Where does this express js callback come from?

Hi all,

after some freecodecamp I started doing the Express js tutorial from MDN (https://developer.mozilla.org/en-US/docs/Learn/Server-side/Express_Nodejs/Displaying_data/Home_page) for some backend.

I am stuck at understanding where the callback in the async.parallel is coming from and what is represents.

If I delete the callback the site wont load, so it must have some important meaning but unfortunately I have no glue. Is it calling the function(err, results) { res.render(‘index’, […] }) to make the result availalble for data?

var Book = require(’…/models/book’);

var async = require(‘async’);

exports.index = function(req, res) {

    book_count: function(**callback**) {
        Book.countDocuments({}, **callback**);
    book_instance_count: function(**callback**) {
        BookInstance.countDocuments({}, **callback**);
    book_instance_available_count: function(**callback**) {
        BookInstance.countDocuments({status:'Available'}, **callback**);
    author_count: function(**callback**) {
        Author.countDocuments({}, **callback**);
    genre_count: function(**callback**) {
        Genre.countDocuments({}, **callback**);
}, function(err, results) {
    res.render('index', { title: 'Local Library Home', error: err, data: results });


In express simplest route handler looks like this:

app.get('/', function(req, res) {
  res.send('Hello world!');

When user goes to the homepage ('/'), express sends back response (res.send) which contains text Hello world! which finishes request.
res.render() is another option to finish request - here it creates html page from a partial file (index) and some variables (title and error).
So every time you have a request you need to finish it with response (res.send(), res.render() etc.) or either express will hang.

According to async documentation async.parallel accepts tasks as the first parameter and an optional callback that gets called either when all the tasks are finished or one of the tasks errors. Therefore by calling the callback we are making sure that the request will be finished and express will render and return a webpage (either with data or with an error message).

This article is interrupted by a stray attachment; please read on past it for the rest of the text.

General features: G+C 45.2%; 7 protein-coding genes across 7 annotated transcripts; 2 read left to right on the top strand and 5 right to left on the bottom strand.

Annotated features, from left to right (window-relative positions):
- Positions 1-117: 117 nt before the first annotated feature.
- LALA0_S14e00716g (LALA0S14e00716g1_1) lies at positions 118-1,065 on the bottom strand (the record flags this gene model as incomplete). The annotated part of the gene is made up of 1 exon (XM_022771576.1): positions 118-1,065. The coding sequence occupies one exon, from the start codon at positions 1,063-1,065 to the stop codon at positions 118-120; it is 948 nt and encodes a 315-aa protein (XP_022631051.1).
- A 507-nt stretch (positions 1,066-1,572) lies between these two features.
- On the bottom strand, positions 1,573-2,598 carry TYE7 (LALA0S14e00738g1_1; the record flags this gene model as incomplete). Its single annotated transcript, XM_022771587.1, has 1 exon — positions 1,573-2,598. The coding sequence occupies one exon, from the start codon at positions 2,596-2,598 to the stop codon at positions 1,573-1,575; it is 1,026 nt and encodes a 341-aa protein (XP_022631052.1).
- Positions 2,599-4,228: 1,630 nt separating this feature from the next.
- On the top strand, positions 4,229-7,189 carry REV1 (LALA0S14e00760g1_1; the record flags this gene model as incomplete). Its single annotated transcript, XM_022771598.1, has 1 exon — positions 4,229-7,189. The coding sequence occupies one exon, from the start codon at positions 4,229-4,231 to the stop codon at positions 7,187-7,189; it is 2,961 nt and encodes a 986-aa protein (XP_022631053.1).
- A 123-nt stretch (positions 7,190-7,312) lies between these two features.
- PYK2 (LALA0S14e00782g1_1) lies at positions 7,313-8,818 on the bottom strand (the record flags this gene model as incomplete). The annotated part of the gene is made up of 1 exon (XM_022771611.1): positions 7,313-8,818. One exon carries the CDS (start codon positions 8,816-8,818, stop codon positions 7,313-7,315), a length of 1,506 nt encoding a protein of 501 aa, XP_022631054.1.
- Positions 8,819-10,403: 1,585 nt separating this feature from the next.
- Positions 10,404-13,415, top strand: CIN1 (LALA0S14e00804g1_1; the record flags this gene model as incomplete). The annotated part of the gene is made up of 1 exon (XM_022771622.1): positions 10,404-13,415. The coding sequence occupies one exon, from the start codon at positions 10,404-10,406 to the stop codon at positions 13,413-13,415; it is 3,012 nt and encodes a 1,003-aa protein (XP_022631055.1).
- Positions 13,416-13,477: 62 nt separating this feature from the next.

Look at what happens inside of each function - database queries. Database queries, say, in Mongoose have their own callback structure. And, when thinking about those callbacks, you have to know what the query will return if successful. You might get an array of documents, or a cursor that points to an array of documents. Or, you might just get a single document.

From the Mongoose Docs:

All callbacks in Mongoose use the pattern: callback(error, result) . If an error occurs executing the query, the error parameter will contain an error document, and result will be null. If the query is successful, the error parameter will be null, and the result will be populated with the results of the query.

Anywhere a callback is passed to a query in Mongoose, the callback follows the pattern callback(error, results) . What results is depends on the operation: For findOne() it is a potentially-null single document, find() a list of documents, count() the number of documents, update() the number of documents affected, etc. The API docs for Models provide more detail on what is passed to the callbacks.


Start there on the inside of each function and work your way out, thinking about what should be returned and how the data should be handled.

Or, were you just asking about the final callback? In that case, it’s stated in the documentation at the end of the ‘Controller’ section:

The async.parallel() method is passed an object with functions for getting the counts for each of our models. These functions are all started at the same time. When all of them have completed the final callback is invoked with the counts in the results parameter (or an error).

On success the callback function calls res.render() , specifying a view (template) named ’ index ’ and an object containing the data that is to be inserted into it (this includes the results object that contains our model counts). The data is supplied as key-value pairs, and can be accessed in the template using the key.